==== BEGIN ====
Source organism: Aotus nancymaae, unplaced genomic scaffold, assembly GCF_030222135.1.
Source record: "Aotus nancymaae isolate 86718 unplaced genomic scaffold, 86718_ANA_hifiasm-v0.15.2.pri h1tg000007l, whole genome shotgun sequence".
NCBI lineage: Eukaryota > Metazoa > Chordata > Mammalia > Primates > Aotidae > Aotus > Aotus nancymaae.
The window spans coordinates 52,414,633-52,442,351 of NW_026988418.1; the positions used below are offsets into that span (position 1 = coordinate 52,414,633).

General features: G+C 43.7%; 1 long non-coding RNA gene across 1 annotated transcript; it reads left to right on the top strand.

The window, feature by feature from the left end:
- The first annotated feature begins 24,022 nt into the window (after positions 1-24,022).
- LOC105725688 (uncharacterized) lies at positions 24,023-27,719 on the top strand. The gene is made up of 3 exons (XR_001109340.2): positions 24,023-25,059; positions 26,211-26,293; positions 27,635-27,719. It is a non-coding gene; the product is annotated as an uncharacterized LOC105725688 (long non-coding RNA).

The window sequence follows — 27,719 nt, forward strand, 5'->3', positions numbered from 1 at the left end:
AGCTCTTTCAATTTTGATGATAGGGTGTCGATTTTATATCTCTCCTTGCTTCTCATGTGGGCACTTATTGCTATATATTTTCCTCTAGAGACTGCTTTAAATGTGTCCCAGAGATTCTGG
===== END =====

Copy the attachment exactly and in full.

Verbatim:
Source organism: Aotus nancymaae, unplaced genomic scaffold, assembly GCF_030222135.1.
Source record: "Aotus nancymaae isolate 86718 unplaced genomic scaffold, 86718_ANA_hifiasm-v0.15.2.pri h1tg000007l, whole genome shotgun sequence".
NCBI lineage: Eukaryota > Metazoa > Chordata > Mammalia > Primates > Aotidae > Aotus > Aotus nancymaae.
The window spans coordinates 52,414,633-52,442,351 of NW_026988418.1; the positions used below are offsets into that span (position 1 = coordinate 52,414,633).

General features: G+C 43.7%; 1 long non-coding RNA gene across 1 annotated transcript; it reads left to right on the top strand.

The window, feature by feature from the left end:
- The first annotated feature begins 24,022 nt into the window (after positions 1-24,022).
- LOC105725688 (uncharacterized) lies at positions 24,023-27,719 on the top strand. The gene is made up of 3 exons (XR_001109340.2): positions 24,023-25,059; positions 26,211-26,293; positions 27,635-27,719. It is a non-coding gene; the product is annotated as an uncharacterized LOC105725688 (long non-coding RNA).

The window sequence follows — 27,719 nt, forward strand, 5'->3', positions numbered from 1 at the left end:
AGCTCTTTCAATTTTGATGATAGGGTGTCGATTTTATATCTCTCCTTGCTTCTCATGTGGGCACTTATTGCTATATATTTTCCTCTAGAGACTGCTTTAAATGTGTCCCAGAGATTCTGG